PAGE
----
The History of European Slave Trafficking

DW Doku KW11 | Slavery Routes

Slave Routes – A Short History of Human Trafficking

Part 2 For All the Gold in the World

DW (2020)

Film Review

In 1441, the Portuguese were the first Europeans to establish a foothold on the African continent. Portugal was still embroiled in the Crusades and thought an African military presence would confer an advantage in battling Muslim Arabs.*

The Portuguese intended to pay for their African military adventures with gold from Africa’s Gold Coast. In the end, the triangular trade they set up exported slaves they exported to Sao Tome** sugar plantations. The sugar they exported from Sao Tome made Lisbon the richest city in Europe.

Within decades, the Flemish, German, Venetians and Genoese also established slave trading outposts in Africa. As Europeans began to expand south of the Equator, the came in contact with the kingdom of Kongo. As the Islamic Empire had no prior ties with Kongo, the king converted to Christianity and was the first in southern African to establish a major trading relationship with Europeans.

Fond of Portuguese luxuries, the Kongo aristocracy became the kingdom’s first slave traders. They sold slaves to mine gold in Akan (north of Kongo), as well as to Sao Tome to grow sugar. As slaves were notoriously overworked (14+ hour days) and underfed, it was rare for them to survive more than 10-15 years. This meant they had to be continual replaced.

In 1595, after a series of armed slave uprisings in Sao Tome, the Portuguese abandoned the island’s sugar plantations and began transporting African slaves to Brazil and the Caribbean.


*The Crusades didn’t end until 1453, when Constantinople fell to Muslim invaders. In other words, the Europeans lost.

**Sao Tome is an island off the West African Coast

Film can be viewed on Enhance TV at https://www.enhancetv.com.au/video/slavery-routes-for-all-the-gold-in-the-world/52102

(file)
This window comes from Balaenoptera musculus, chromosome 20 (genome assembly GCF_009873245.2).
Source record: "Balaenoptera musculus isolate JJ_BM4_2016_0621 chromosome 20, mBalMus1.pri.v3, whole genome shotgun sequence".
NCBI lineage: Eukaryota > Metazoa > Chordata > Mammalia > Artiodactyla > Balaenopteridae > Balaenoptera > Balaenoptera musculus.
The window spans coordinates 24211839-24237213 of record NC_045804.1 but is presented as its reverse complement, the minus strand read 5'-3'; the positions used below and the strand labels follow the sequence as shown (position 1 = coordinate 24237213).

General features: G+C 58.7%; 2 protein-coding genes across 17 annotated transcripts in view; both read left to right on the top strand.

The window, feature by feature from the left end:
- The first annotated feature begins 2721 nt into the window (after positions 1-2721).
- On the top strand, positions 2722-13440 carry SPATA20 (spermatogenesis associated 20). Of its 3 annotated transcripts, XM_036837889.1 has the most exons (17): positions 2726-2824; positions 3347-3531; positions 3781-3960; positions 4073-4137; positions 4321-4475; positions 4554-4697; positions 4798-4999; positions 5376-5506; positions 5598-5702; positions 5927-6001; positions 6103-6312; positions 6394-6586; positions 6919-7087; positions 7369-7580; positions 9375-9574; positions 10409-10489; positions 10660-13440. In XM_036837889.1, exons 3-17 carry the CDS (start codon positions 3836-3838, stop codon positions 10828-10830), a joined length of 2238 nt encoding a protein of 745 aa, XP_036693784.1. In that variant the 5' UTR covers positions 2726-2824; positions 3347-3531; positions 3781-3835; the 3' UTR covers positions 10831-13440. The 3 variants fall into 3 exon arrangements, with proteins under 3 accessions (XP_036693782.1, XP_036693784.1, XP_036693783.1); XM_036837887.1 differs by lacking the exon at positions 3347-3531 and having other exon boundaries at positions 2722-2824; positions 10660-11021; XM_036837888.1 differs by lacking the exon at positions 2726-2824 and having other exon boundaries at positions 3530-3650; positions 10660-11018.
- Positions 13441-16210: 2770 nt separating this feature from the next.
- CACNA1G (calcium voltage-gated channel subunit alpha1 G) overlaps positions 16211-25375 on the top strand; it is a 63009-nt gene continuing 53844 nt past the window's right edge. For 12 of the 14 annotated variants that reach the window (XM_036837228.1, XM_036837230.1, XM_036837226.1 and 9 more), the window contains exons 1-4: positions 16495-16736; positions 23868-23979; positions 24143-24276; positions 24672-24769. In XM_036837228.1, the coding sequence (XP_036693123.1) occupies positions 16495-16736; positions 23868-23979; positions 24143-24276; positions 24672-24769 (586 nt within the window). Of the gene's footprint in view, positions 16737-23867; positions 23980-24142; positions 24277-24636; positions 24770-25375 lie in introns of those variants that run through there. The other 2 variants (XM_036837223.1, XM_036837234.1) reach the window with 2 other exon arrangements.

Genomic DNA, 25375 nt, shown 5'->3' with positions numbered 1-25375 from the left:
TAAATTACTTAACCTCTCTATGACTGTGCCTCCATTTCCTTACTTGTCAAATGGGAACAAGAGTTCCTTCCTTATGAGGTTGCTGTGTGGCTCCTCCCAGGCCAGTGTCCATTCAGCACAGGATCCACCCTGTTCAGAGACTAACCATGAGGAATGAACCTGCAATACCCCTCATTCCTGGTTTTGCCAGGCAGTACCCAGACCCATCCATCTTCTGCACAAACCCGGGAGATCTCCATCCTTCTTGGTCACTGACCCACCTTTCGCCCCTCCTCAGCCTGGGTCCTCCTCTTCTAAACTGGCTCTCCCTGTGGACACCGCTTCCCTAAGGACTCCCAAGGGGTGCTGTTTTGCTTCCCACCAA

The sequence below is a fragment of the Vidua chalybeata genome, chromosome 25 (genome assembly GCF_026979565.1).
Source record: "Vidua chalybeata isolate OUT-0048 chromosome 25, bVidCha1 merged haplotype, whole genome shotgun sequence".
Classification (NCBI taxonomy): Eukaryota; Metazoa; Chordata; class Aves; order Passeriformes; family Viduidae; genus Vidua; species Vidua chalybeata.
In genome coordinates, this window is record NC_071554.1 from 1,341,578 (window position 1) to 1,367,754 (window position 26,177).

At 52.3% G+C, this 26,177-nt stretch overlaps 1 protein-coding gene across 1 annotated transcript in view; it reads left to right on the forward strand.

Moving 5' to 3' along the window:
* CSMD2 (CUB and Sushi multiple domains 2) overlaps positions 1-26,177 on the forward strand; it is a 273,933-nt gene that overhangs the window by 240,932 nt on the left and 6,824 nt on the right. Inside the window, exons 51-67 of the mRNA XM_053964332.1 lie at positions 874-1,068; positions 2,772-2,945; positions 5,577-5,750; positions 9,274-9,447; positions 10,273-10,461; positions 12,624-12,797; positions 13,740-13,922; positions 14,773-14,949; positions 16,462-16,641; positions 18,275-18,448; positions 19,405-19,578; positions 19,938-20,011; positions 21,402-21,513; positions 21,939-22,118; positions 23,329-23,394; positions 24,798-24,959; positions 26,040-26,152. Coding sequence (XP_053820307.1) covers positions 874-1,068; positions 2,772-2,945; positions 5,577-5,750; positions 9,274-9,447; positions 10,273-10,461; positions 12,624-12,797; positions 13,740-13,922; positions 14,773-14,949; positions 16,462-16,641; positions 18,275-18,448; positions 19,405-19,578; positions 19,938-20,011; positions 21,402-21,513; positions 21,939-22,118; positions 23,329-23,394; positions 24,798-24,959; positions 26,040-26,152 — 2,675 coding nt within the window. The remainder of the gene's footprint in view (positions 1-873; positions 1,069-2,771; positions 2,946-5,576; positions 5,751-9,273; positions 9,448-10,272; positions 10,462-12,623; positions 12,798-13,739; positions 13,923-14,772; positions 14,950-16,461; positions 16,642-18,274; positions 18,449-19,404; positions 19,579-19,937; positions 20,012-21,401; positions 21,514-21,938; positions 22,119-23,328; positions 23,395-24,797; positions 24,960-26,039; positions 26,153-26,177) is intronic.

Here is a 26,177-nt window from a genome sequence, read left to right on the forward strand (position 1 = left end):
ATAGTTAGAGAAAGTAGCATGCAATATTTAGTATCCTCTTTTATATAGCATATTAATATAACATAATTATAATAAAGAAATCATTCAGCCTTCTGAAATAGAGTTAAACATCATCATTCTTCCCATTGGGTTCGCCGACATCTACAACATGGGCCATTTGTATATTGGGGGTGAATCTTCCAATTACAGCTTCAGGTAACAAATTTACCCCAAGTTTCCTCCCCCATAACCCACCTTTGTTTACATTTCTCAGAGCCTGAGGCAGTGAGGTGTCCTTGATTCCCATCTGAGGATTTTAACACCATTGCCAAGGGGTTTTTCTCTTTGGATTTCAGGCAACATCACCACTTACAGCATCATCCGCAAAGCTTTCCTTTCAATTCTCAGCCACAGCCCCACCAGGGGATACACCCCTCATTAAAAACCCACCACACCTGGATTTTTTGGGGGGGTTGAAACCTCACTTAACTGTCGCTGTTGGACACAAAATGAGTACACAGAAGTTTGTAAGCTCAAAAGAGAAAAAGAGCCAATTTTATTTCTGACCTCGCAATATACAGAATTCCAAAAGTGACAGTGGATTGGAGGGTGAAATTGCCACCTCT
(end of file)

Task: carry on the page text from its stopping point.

Climate Justice: The Global Movement

Tomorrow’s Power

Directed by Amy Miller (2016)

Film Review

This documentary compares local climate justice movements in Gaza, Arauca (Colombia), and Germany’s Rhineland.

Gaza

In Gaza a consortium of doctors are working with the UN Development Fund to procure solar panels and batteries for the Gaza City Hospital. The Gaza strip has experienced repeated power outages ever since Israel bombed their power plant in 2010. Owing to the blockade on their borders with Israel and Egypt, engineers have been unable to repair the damaged turbines. With only two working turbines, Gaza residents get an average of four hours of electricity for each ten hours of outage.

Because the solar operation is insufficient to supply the entire hospital, the solar feed is used for operating theaters and intensive care, neonatal intensive care and dialysis units. Even brief outages in any of these critical facilities can cost patient lives.

Araucua

The climate justice movement in Arauca (on the Colombia-Venezuela border) is a compesino movement focused on preventing multinational oil companies from illegally evicting indigenous and Afro-Caribbean farmers from their land. I found it intriguing to learn the true purpose of the US government’s notorious Plan Colombia. Despite the spin fed to the American public (ie about Plan Colombia shutting down Colombian coca production), its true purpose was to assist the Colombian military (and paramilitary forces) in seizing, torturing, and murdering human rights activists. It was actually the campesino movement that shut down coca production in Arauco between 2007-2011.

In addition to organizing protests and direct actions, Colombia’s climate justice movement has organized large local food coops to support their local economy and to resist schemes by multinationals to rip off their cacao crop and sell it back to them as chocolate.

Their movement  has become so large and powerful that the Colombian military has ceased trying to evict them from their lands.

Rhineland

Germany’s climate just movement is focused on shutting down coal mining and coal-fueled power plants. Coal powered plants largely replaced the nuclear industry after activists forced the German government shut it down after the 2011 Fukushima disaster.